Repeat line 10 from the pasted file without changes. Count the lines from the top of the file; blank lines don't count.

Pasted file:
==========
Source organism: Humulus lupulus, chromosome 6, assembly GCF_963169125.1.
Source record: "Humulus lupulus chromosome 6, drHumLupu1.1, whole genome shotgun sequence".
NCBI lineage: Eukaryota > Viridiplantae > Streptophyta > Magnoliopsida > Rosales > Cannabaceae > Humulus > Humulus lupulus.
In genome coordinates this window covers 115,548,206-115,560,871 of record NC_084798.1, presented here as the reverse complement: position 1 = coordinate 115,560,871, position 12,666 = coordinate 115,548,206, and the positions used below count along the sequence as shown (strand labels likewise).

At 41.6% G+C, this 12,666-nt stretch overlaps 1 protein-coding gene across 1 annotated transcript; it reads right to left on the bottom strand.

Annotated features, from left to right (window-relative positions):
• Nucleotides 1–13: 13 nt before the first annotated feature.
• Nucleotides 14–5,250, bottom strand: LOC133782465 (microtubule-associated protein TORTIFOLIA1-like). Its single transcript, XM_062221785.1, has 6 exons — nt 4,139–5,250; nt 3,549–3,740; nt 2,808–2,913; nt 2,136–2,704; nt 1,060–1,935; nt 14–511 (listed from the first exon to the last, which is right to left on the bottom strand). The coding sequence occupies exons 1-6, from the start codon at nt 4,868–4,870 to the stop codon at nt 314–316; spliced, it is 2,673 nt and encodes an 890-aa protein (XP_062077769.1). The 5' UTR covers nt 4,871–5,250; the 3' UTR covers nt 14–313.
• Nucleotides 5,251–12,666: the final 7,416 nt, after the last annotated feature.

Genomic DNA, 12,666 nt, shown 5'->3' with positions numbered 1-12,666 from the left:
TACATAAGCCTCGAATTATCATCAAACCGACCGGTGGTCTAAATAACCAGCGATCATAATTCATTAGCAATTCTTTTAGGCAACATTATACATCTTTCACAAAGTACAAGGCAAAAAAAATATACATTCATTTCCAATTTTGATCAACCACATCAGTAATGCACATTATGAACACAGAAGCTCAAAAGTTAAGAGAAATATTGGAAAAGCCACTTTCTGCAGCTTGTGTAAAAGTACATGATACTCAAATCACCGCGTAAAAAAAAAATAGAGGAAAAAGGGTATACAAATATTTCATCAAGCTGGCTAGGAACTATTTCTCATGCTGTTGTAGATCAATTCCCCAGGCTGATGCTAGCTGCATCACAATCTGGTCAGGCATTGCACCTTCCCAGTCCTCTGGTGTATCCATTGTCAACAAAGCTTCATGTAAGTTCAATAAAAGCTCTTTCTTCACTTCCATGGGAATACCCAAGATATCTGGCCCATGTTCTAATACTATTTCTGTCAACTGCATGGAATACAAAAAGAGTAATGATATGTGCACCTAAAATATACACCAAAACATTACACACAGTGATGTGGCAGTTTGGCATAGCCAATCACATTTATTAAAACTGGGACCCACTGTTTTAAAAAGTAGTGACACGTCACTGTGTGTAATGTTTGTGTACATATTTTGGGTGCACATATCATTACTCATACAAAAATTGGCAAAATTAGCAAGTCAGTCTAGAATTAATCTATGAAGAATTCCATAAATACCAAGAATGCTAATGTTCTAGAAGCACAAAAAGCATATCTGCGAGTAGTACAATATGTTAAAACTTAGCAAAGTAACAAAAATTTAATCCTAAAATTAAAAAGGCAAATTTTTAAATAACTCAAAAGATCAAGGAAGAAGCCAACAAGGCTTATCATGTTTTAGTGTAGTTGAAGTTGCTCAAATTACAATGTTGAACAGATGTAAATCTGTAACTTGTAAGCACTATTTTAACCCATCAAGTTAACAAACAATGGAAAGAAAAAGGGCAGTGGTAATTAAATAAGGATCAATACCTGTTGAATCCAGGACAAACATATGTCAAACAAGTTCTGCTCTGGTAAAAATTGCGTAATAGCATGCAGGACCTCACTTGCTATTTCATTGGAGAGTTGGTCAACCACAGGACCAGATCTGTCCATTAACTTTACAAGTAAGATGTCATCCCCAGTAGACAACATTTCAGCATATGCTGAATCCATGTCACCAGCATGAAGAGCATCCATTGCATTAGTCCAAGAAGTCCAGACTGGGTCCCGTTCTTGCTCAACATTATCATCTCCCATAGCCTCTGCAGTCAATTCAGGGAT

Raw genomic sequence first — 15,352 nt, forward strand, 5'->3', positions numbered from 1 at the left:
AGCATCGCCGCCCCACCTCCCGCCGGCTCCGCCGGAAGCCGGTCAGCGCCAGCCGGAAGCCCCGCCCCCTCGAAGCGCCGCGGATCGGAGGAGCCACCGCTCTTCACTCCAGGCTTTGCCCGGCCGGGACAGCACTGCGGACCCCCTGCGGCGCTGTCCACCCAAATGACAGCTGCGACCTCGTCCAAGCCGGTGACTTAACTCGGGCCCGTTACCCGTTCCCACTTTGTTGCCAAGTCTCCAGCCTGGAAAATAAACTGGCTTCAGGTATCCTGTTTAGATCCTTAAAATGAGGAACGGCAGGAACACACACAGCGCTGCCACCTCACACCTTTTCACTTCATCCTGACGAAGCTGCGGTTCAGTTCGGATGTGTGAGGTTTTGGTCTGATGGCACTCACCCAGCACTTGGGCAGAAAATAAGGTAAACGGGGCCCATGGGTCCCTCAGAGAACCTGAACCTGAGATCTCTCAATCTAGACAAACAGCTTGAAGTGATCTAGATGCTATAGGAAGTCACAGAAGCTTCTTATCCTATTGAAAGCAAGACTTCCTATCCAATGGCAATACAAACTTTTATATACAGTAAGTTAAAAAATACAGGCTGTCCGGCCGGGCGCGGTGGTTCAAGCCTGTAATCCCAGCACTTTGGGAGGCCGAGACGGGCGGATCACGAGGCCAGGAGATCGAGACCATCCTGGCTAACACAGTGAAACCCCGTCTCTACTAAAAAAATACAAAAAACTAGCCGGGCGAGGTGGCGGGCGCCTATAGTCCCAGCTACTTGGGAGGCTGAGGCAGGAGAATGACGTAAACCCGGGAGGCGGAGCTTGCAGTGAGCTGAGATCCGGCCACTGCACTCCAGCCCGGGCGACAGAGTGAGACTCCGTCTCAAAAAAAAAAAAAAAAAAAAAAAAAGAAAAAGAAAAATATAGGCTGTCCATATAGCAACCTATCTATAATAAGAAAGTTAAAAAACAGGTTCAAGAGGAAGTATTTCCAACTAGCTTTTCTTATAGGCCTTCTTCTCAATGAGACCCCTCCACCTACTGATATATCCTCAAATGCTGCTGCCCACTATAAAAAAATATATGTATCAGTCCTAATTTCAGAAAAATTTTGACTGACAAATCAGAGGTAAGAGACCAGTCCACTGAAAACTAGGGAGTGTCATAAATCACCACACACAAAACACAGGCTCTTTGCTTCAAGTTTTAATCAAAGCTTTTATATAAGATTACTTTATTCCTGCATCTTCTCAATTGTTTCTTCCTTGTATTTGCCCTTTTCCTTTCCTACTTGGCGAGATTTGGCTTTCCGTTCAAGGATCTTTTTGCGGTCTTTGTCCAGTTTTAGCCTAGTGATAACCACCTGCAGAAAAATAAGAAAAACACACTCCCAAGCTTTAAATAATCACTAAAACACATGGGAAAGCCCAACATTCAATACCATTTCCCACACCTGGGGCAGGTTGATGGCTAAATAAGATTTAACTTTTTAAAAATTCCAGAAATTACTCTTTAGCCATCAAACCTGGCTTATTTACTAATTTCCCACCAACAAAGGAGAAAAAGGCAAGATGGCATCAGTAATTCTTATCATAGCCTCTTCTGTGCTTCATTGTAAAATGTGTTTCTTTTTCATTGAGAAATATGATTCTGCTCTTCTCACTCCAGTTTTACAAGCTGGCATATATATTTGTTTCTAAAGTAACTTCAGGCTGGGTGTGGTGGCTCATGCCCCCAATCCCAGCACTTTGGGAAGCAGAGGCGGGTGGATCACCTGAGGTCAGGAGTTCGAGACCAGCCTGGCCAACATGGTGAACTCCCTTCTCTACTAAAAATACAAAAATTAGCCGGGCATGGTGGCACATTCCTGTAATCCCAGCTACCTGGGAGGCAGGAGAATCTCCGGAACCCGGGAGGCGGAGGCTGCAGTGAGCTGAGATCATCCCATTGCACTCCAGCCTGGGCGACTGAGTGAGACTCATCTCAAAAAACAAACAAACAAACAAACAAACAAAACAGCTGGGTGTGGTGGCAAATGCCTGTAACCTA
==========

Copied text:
Genomic DNA, 12,666 nt, shown 5'->3' with positions numbered 1-12,666 from the left: